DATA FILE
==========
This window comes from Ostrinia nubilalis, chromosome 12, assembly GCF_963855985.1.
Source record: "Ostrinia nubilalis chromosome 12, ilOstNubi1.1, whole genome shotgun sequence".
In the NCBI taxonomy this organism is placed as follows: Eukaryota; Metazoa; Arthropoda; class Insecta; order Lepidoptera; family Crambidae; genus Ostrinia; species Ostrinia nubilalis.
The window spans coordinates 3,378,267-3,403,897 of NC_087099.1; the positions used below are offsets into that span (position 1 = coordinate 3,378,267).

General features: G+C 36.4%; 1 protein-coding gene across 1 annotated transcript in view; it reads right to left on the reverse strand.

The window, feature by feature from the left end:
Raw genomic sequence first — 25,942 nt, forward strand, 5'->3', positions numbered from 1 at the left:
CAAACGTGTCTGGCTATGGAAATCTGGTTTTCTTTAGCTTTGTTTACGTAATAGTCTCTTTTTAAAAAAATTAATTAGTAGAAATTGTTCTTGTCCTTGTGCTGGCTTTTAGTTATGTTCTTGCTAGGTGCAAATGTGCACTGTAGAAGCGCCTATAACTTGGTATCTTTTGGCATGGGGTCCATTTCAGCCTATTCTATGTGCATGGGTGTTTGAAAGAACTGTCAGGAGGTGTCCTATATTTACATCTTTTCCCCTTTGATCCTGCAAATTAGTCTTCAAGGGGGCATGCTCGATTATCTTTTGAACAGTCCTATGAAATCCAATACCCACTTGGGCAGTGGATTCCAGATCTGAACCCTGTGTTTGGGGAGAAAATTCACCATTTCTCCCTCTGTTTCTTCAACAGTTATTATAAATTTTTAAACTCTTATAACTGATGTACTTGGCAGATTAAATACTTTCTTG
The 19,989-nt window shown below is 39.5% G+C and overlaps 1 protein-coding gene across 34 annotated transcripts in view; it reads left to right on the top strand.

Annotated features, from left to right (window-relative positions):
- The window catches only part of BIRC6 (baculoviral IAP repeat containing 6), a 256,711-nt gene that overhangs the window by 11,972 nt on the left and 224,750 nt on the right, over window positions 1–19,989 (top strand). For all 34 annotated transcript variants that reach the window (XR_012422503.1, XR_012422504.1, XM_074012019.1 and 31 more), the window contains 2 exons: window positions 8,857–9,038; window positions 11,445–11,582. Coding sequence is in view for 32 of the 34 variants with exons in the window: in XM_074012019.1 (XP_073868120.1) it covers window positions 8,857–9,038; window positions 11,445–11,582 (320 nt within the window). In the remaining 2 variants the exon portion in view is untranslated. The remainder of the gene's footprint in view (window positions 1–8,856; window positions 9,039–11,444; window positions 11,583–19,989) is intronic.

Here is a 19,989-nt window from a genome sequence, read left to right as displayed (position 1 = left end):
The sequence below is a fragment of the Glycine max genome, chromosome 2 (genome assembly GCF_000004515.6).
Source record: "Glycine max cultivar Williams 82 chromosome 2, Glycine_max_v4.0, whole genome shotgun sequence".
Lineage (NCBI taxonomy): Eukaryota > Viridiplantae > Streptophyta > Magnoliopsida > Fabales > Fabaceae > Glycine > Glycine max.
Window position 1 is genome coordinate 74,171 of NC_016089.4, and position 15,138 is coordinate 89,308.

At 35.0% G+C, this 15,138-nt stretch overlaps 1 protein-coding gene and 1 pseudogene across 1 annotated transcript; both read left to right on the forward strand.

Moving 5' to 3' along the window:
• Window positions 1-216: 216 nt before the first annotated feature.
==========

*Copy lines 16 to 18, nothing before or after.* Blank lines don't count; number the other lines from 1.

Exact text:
Window position 1 is genome coordinate 74,171 of NC_016089.4, and position 15,138 is coordinate 89,308.

At 35.0% G+C, this 15,138-nt stretch overlaps 1 protein-coding gene and 1 pseudogene across 1 annotated transcript; both read left to right on the forward strand.

Moving 5' to 3' along the window: